These fungi cause opportunistic mycoses type hyalohyphomycosis (infection caused by non-melanized molds, other than Aspergillus spp. or Penicillium spp.). Paecilomyces are also of clinical interest because of their moderate resistance to antifungal agents. Most cases of Peacilomyces mycoses are involved with immunocompromised patients and are usually cutaneous or catheter-related. However, there are records of infections connected with most organs in the human body. Reported ocular Peacilomyces infections are mostly related to contaminations due to ocular surgeries or prolonged use of eye lenses. Peritonitis (inflammation of the abdomen lining) caused by Peacilomyces spp. is connected with continuous ambulatory peritoneal dialysis (2,4). P. variotii has also been reported to cause sinusitis (inflammation of sinuses) and endophthalmitis (inflammatory condition of the intraocular cavities) (6,7). Wound infection in a transplant recipient and osteomyelitis (bone tissue inflammation) in a patient with the granulomatous disorder as a consequence of P. variotii infection have also been reported (8).

Because P. variotii is commonly found indoors in air samples and dust, carpets, and other textiles, and may be contributing to indoor allergies. It is considered a species characteristic for homes with water damage and is thusly listed in the Group 1 of the ERMI (The Environmental Relative Moldiness Index) list of potentially hazardous fungi (11). P. variotii produces mycotoxin viriditoxin, which potentially has both myotoxic and hemorrhagic activities in animals. Furthermore, viriditoxin is toxic to insects and other microorganisms (9,10).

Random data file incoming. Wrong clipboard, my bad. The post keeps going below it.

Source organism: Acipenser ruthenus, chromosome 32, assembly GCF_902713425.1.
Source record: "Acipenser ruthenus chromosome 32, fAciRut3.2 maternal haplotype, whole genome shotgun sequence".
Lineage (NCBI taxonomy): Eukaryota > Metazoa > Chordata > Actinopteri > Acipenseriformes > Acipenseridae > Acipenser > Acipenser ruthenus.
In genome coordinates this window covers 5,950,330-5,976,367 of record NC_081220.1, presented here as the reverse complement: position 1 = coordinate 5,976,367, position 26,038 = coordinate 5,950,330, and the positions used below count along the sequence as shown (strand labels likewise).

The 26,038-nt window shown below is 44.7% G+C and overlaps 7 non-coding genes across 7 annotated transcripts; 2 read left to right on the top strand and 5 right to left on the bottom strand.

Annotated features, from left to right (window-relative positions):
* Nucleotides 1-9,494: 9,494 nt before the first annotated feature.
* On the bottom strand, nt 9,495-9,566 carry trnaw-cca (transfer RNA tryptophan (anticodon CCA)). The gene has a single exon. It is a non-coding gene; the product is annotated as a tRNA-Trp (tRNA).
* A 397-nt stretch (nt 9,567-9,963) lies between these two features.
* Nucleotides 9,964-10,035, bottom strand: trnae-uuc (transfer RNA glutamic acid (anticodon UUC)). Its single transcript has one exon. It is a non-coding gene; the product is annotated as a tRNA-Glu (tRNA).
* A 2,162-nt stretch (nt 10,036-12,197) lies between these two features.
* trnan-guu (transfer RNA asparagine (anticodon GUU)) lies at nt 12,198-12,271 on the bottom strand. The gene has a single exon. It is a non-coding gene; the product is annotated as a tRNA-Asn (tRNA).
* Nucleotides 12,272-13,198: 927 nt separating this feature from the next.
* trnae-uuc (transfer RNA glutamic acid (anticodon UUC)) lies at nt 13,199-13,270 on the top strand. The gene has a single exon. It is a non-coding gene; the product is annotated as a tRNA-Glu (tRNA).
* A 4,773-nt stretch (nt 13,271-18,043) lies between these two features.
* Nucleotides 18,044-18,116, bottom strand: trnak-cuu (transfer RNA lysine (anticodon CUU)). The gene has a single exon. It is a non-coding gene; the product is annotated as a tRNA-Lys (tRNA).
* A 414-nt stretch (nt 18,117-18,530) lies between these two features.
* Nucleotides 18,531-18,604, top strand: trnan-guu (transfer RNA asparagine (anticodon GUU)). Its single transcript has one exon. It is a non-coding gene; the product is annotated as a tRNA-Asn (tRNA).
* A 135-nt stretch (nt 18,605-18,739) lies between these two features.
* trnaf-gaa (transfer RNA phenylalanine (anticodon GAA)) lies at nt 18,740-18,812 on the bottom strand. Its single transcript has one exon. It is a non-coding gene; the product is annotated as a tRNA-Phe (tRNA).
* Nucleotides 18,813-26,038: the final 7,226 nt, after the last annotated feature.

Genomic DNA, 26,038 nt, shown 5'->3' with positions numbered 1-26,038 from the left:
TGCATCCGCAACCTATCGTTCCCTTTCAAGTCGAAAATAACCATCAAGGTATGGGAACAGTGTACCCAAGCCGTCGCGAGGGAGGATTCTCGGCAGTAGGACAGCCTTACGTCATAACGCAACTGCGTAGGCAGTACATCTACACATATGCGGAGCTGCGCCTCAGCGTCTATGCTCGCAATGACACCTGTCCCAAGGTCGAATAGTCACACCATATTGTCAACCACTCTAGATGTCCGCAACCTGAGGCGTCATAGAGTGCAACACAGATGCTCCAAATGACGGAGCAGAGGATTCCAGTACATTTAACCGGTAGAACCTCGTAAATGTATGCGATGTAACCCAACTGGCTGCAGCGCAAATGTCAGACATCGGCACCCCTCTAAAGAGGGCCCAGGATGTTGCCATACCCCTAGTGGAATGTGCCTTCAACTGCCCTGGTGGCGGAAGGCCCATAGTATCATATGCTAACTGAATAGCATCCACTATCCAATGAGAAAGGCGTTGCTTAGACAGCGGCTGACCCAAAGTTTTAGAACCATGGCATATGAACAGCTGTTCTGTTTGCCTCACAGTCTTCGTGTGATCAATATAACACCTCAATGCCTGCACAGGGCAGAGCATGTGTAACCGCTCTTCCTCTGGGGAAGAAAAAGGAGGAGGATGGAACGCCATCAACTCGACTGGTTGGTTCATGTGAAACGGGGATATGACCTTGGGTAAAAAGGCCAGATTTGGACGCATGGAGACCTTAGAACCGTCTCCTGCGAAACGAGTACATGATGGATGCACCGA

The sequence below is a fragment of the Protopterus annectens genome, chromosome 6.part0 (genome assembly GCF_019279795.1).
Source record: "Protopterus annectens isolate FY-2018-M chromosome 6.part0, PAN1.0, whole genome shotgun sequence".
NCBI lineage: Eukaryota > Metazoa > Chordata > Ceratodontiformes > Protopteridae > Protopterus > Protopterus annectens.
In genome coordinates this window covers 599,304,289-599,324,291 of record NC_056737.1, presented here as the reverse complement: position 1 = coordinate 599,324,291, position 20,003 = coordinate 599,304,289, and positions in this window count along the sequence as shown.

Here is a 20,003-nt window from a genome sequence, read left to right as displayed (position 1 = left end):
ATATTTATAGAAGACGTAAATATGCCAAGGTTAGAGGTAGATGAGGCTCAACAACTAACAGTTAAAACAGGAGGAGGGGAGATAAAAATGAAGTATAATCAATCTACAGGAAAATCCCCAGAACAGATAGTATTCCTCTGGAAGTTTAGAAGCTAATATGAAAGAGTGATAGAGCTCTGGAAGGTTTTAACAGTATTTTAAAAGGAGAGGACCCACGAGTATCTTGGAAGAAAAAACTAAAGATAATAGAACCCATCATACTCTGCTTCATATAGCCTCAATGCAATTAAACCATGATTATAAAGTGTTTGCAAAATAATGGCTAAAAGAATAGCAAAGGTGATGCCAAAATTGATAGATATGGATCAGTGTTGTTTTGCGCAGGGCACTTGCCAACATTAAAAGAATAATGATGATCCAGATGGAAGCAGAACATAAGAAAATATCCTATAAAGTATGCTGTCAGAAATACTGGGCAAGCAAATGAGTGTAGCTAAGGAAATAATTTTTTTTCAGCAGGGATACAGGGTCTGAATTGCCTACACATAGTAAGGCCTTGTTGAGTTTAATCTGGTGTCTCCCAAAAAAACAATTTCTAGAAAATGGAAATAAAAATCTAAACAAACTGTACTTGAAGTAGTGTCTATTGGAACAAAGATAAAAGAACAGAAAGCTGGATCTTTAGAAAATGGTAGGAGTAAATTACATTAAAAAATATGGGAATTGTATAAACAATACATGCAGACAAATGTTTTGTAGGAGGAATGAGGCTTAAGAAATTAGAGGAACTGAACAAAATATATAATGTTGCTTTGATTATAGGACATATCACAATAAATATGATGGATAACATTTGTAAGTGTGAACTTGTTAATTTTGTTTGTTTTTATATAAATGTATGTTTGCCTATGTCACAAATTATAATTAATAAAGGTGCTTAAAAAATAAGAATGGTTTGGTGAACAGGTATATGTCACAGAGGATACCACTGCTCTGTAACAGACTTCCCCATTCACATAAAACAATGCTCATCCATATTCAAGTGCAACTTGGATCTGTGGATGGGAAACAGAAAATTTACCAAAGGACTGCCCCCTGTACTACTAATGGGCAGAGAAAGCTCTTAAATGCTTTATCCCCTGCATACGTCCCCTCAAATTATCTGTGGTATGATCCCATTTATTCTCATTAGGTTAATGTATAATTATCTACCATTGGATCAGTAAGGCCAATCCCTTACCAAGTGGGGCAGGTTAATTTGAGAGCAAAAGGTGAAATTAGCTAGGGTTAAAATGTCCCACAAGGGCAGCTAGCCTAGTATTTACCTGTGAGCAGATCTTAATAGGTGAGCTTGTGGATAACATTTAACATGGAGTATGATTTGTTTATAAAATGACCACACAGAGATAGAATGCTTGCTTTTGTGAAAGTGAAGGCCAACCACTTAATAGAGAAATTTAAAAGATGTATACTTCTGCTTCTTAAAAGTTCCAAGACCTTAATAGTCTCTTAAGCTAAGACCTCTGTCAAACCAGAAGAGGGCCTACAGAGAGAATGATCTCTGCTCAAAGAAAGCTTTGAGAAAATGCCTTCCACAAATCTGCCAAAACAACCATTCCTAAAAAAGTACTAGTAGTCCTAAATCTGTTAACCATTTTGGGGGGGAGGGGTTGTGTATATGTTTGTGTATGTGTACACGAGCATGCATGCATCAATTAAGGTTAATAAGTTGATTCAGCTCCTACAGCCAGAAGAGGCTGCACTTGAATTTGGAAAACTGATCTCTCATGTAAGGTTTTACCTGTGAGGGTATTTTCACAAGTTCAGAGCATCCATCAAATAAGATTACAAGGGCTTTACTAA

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  1. Pitt JI, Hocking AD. Fungi and food spoilage. Vol. 519. Springer; 2009.
  2. Grossman, C. E. (2005). Paecilomyces: emerging fungal pathogen. Chest, 128(4), 425S.
  3. Houbraken, J., Varga, J., Rico-Munoz, E., Johnson, S., & Samson, R. A. (2008). Sexual reproduction as the cause of heat resistance in the food spoilage fungus Byssochlamys spectabilis (anamorph Paecilomyces variotii). Applied and Environmental Microbiology, 74(5), 1613-1619.
  4. Houbraken, J., Verweij, P. E., Rijs, A. J., Borman, A. M., & Samson, R. A. (2010). Identification of Paecilomyces variotii in clinical samples and settings. Journal of Clinical Microbiology, 48(8), 2754-2761.
  5. Steiner, B., Aquino, V. R., Paz, A. A., Silla, L. M. D. R., Zavascki, A., & Goldani, L. Z. (2013). Paecilomyces variotii as an emergent pathogenic agent of pneumonia. Case reports in infectious diseases, 2013.
  6. Otčenášek, M., Jirousek, Z., Nožička, Z., & Mencl, K. (1984). Paecilomycosis of the Maxillary Sinus: Paecilomykose der Kieferhöhle. Mycoses, 27(5), 242-251.
  7. Lam, D. S., Koehler, A. P., Fan, D. S., Cheuk, W., Leung, A. T., & Ng, J. S. (1999). Endogenous fungal endophthalmitis caused by Paecilomyces variotii. Eye, 13(1), 113-116.
  8. Cohen-Abbo, A., & Edwards, K. M. (1995). Multifocal osteomyelitis caused by Paecilomyces varioti in a patient with chronic granulomatous disease. Infection, 23(1), 55-57.
  9. Fabiano, R. J., & Tu, A. T. (1981). Purification and biochemical study of viriditoxin, tissue damaging toxin, from prairie rattlesnake venom. Biochemistry, 20(1), 21-27.
  10. Green, P. E., Blaney, B. J., Moore, C. J., & Connole, M. D. (1989). Identification and preliminary evaluation of viriditoxin, a metabolite of Paecilomyces varioti as an insecticide for sheep blowfly, Lucilia cuprina (Wied.). General and Applied Entomology: The Journal of the Entomological Society of New South Wales, 21, 33-37.
  11. Vesper, S., McKinstry, C., Haugland, R., Wymer, L., Bradham, K., Ashley, P., … & Friedman, W. (2007). Development of an environmental relative moldiness index for US homes. Journal of Occupational and Environmental Medicine, 49(8), 829-833.
  12. Featured image photo, Characterization of Paecilomyces variotii and Talaromyces amestolkiae in Korea Based on the Morphological Characteristics and Multigene Phylogenetic Analyses – Scientific Figure on ResearchGate.
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Written by:
Dusan Sadikovic
Mycologist – MSc, PhD
Mold Busters

Fact checked by:
Michael Golubev
General Manager
Mold Busters